In the midst of all of this, we traveled to Texas and Louisiana over the Thanksgiving holiday to visit with family and friends. During our visit, both CJ and I were very open about our struggles and what God’s been teaching us. In our conversations with loved ones, we received encouragement and heard plenty of excitement around our vision for Sonshine, but there were also a few surprising responses.  Having been laid bare in the previous months as we argued with God regarding our thoughts on the subject of our lives (including our wants and our perceived needs), we recognized some of the rhetoric coming from our friends.  For the first time in a long time we felt not so alone, understanding that we may not be the only ones struggling with hearing God’s calling on our lives or defining what that kind of whole-hearted service would even look like! This got us thinking outside of ourselves (and looking beyond questions regarding our specific path), to the bigger picture…what does this look like in more general terms for each and every one of us as Christ-followers? Well, there’s only one place to get those kinds of answers, so that’s where we went..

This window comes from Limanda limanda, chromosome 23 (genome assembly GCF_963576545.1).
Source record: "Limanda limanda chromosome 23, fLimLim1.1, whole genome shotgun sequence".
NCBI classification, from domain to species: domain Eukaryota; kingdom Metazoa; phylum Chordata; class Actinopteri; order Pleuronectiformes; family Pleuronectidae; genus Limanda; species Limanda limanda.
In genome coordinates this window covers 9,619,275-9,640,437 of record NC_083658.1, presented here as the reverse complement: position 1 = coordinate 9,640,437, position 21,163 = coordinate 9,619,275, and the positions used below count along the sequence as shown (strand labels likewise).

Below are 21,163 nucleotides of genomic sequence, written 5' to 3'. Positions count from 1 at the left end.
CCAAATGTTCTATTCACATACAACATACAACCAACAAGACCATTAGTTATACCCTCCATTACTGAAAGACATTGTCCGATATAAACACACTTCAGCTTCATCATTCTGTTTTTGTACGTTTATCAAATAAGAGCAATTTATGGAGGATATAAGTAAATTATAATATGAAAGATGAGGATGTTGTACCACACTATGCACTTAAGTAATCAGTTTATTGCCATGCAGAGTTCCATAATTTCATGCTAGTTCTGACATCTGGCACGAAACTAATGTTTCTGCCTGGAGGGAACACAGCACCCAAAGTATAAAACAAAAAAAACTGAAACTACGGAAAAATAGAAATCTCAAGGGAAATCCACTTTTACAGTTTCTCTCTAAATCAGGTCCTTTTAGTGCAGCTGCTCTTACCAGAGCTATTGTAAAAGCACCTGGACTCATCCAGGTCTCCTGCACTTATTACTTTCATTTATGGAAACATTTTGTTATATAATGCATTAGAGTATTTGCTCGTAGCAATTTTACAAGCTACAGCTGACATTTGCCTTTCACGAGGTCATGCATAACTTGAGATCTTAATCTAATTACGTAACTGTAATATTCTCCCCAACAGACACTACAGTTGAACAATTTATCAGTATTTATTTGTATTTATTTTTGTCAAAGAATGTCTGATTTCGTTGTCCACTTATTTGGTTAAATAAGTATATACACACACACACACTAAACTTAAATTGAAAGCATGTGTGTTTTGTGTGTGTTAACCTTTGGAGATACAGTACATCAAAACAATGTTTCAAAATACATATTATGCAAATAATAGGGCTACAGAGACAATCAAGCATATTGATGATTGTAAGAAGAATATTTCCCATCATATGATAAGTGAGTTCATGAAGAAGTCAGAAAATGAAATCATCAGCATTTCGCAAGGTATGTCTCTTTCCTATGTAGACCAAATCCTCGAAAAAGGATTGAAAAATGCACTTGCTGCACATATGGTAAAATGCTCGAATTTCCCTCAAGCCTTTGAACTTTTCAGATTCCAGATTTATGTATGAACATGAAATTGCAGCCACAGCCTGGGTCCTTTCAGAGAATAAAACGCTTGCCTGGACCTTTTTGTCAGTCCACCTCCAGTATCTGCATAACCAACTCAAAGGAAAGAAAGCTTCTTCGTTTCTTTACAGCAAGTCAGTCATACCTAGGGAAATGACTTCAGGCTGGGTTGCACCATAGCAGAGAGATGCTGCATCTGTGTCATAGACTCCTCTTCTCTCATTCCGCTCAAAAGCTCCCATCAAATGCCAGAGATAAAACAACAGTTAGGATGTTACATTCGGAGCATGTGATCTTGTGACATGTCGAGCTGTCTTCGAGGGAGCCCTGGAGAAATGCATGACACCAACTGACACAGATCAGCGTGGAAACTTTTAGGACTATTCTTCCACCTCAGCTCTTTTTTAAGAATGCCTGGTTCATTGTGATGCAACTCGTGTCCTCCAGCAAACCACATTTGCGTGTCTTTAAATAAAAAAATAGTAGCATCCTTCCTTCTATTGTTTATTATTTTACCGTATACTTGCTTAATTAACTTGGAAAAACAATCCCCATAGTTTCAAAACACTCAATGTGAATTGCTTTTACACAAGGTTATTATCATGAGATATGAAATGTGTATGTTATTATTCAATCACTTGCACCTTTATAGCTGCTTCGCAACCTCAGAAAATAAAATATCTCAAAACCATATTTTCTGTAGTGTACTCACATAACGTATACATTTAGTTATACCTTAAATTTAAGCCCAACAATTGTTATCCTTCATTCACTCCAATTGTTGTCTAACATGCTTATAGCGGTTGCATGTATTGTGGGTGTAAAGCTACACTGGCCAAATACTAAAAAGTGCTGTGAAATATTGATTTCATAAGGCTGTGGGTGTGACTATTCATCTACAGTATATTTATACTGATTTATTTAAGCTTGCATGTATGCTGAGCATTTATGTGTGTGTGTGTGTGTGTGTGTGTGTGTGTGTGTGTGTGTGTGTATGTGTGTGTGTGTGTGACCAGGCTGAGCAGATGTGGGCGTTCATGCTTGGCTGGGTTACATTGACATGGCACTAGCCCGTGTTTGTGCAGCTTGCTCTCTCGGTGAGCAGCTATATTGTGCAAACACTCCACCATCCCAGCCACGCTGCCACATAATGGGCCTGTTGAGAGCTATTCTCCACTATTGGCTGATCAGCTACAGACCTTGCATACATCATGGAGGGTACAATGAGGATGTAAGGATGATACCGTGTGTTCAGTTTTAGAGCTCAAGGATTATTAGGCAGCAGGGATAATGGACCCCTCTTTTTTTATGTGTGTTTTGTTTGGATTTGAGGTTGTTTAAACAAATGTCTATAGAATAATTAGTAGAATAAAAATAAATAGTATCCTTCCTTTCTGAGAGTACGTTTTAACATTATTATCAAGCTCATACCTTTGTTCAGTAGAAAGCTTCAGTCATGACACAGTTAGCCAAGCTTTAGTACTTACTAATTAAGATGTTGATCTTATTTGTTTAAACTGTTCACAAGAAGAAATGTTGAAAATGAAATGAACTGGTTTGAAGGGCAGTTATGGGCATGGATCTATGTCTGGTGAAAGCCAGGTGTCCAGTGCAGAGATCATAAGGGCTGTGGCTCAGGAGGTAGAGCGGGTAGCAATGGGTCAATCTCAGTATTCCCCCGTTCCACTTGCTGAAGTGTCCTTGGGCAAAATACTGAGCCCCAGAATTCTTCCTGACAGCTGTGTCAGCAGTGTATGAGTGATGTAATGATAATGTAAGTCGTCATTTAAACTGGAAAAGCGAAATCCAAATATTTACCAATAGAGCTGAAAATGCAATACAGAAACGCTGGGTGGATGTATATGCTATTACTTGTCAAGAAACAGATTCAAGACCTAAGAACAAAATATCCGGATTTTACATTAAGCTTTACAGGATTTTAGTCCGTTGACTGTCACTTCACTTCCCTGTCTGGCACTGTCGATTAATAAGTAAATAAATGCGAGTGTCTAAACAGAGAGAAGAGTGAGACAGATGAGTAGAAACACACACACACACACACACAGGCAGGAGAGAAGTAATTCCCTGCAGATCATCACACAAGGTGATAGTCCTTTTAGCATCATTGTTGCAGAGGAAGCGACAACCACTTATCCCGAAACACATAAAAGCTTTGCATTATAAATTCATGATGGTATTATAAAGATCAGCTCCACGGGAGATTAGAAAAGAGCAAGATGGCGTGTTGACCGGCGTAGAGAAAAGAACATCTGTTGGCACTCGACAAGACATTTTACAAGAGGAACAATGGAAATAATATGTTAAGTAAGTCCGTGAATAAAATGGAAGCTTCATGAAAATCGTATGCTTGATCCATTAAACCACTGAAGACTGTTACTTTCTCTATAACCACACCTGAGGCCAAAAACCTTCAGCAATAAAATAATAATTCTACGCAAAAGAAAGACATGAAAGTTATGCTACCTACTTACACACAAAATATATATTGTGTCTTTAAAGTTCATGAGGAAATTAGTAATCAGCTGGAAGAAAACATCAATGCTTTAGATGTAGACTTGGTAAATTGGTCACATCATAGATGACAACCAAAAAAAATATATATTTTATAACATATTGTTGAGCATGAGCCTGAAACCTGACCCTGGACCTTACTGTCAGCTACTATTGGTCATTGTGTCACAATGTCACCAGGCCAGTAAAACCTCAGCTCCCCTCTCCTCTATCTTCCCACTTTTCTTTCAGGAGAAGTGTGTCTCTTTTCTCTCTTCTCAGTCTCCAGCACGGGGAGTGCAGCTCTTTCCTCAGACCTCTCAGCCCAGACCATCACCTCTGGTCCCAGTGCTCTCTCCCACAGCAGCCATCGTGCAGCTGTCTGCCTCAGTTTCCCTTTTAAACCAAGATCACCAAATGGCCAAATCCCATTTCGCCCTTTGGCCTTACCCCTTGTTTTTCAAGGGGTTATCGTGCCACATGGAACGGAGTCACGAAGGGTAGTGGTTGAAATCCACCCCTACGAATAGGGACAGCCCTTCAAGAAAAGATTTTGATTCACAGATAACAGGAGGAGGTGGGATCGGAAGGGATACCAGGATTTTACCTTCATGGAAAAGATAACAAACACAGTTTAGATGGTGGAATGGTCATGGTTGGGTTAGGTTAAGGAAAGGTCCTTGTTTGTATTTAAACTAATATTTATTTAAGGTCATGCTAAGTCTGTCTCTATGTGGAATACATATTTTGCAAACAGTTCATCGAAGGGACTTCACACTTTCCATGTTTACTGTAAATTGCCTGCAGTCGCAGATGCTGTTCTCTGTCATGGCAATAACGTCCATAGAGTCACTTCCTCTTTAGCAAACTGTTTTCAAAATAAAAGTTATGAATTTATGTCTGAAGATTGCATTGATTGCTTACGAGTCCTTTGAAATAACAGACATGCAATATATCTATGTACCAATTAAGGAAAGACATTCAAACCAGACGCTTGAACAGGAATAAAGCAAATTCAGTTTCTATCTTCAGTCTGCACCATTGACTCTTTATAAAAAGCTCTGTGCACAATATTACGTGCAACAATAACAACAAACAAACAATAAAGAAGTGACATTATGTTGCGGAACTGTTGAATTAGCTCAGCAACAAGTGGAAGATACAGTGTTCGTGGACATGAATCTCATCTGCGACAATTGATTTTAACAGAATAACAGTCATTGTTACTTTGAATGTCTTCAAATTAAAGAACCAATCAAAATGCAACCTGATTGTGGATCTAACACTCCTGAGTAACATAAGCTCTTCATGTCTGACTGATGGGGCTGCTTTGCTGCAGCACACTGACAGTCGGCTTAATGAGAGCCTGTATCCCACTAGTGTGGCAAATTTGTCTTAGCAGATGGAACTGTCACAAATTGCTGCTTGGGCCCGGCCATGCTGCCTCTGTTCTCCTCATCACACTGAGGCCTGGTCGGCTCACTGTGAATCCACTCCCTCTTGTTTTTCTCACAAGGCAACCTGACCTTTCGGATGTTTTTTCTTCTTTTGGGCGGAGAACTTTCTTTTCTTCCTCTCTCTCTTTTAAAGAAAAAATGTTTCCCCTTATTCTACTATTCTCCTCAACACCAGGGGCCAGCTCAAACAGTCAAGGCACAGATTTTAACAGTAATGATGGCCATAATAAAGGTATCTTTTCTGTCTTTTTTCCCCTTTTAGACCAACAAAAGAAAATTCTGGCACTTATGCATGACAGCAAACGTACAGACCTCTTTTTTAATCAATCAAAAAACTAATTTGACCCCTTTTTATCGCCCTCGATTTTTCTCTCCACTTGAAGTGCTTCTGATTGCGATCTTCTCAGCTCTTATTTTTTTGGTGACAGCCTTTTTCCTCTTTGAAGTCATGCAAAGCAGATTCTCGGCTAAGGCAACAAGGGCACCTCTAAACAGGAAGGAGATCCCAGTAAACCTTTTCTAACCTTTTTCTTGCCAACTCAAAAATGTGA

In Luke 9: 57-62, Jesus talks about this very subject…

57As they were walking along the road, a man said to him, “I will follow you wherever you go.”  Jesus replied, “Foxes have dens and birds have nests, but the Son of Man has no place to lay his head.”  He said to another man, “Follow me.” But he replied, “Lord, first let me go and bury my father.” Jesus said to him, “Let the dead bury their own dead, but you go and proclaim the kingdom of God.” Still another said, “I will follow you, Lord; but first let me go back and say goodbye to my family.”  Jesus replied, “No one who puts a hand to the plow and looks back is fit for service in the kingdom of God.”